The Nanny Diaries
The Weinstein Company // PG-13 // $29.99 // December 4, 2007
Review by Aaron Beierle | posted December 3, 2007
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Based on the novel by Emma McLaughlin & Nicola Kraus and written & directed by Shari Springer Berman & Robert Pulcini, "The Nanny Diaries" is something of an odd follow-up to the Berman & Pulcini's "American Spelendor", the biopic of cartoonist Harvey Pekar (which starred Paul Giamatti.) The film focuses on Annie Braddock (Scarlett Johansson), a recent graduate of NYU with a B.A. in finance with a minor in anthropology.

While her mother (Donna Murphy) tries to get her to take a job in high finance, things don't work out when the interview goes South on her. Wondering what life has in store for her, she eventually stumbles into a job working for Mr. X (Paul Giamatti) and Mrs. X (Laura Linney) and taking care of five-year-old son Grayer (Nicholas Reese Art). While the gig as a nanny working for an Upper East Side family at first seems like a dream gig, it's not long into the proceedings that she realizes that she's in over her head, dealing with two distant adults.However, despite initial tension, she eventually begins to warm up to Grayer.

As it becomes more difficult to deal with Mr. and Mrs. X, Annie finds it difficult to leave Grayer, who she's formed a friendship with and who clearly is being ignored by her parents - his father is having an affair and his mother is too caught up with her high society functions to even notice her child. At the core of the situation, Annie quickly realizes that Grayer is a very unhappy little kid. There's also the matter of a completely unnecessary romance with the X's nextdoor neighbor (Chris Evans) and occasional appearances by Annie's pal, Lynette (Alicia Keys, enjoyable in a pretty thankless role.)

Linney is fine as a troubled woman who tries to make it look like she's holding everything together - just barely - by a stiff smile and high intensity. It's a mean, villainous role and Linney turns it up to 11 - this is a completely unsympathetic character and it may have been a more interesting character had she dialed it down just a notch. The Evans character isn't much nicer, although he's presented as such: the character is entirely smug, and we wonder why Annette has any interest.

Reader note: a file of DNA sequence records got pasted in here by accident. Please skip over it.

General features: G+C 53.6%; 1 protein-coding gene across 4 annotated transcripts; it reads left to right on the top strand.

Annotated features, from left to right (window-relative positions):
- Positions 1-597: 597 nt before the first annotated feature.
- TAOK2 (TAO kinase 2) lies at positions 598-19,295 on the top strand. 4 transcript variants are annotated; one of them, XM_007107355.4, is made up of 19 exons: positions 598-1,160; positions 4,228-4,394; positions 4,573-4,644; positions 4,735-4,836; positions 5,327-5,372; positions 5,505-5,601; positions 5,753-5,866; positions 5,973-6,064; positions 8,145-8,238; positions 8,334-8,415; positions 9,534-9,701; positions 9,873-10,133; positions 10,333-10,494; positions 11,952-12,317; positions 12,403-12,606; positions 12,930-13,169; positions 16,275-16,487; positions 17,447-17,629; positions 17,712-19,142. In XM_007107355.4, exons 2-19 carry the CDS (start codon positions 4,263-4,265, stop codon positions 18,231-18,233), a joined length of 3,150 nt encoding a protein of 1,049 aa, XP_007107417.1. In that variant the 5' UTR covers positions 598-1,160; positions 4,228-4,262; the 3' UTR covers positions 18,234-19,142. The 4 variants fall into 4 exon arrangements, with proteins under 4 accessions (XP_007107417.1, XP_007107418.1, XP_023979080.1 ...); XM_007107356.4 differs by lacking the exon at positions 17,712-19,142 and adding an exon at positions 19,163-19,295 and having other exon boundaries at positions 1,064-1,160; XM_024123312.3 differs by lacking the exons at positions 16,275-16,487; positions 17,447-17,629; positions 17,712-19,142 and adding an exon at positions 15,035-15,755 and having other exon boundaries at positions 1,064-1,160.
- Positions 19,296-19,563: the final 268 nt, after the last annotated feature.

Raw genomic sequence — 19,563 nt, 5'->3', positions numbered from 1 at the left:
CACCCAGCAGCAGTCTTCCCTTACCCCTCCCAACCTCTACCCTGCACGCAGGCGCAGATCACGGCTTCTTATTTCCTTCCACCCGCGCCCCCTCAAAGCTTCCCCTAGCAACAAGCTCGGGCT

As for Johansson, she's okay in the role: she's good in scenes with Art, but she's a little timid - it takes this character too long to say anything about the situation - and bland otherwise. She does put on an absolutely bizarre dance (sort of the Scarlett Johansson version of the Elaine dance from "Seinfeld") to "Freedom" in a car early in the movie, though. Giamatti's character is supposed to be off having affairs, but he's gone so much that the character's really not in the movie all that much.

Overall, "Nanny Diaries" is simply a nice little, conventional dramedy that really didn't make much of an impression on me. It's really one of those instances where I'd almost rather have hated the picture, as at least that way I'd feel something about it instead of being so completely indifferent towards it.

The performances are good enough, the drama is just involving enough and everything gets wrapped up fairly quickly - although I'm not sure how much I quite bought the happy ending, which seemed a bit abrupt. The film is watchable, but it lacks a certain something to make it stick with you for very long after the credits roll.


VIDEO: "Nanny Diaries" is presented by Weinstein Home Entertainment in 1.85:1 anamorphic widescreen. The presentation quality is very good, although falls a bit short of greatness. Sharpness and detail are mostly pleasing, although a few scenes can seem somewhat softer than the rest. Some minor edge enhancement and artifacting is present in a few scenes, but no print flaws were spotted, and the majority of the film looked clean. Colors looked bright and well-saturated, with no smearing or other concerns.

SOUND: "Nanny Diaries" is presented in Dolby Digital 5.1. As one might expect, the film's sound design is standard and straightforward, with little in the way of surround usage. Audio quality is fine, with crisp, clear dialogue and score.

EXTRAS: "Life At the Top As Seen From the Bottom: The Making of 'The Nanny Diaries'" "Confessions From the Original Nannies: The Authors of the Bestselling Book", bloopers and trailer. The featurettes have a few insightful interviews, but are average (read: rather thin) promotional pieces overall. A commentary from the pair of directors on what it was like to move from "American Splendor" to this film would have been interesting.

Final Thoughts: "The Nanny Diaries" is a passably entertaining drama/comedy with reasonably good performances and some moving moments. However, while elements of the movie worked quite well (such as Johansson's scenes with her young co-star), the rest of the movie is largely forgettable. Rent it.

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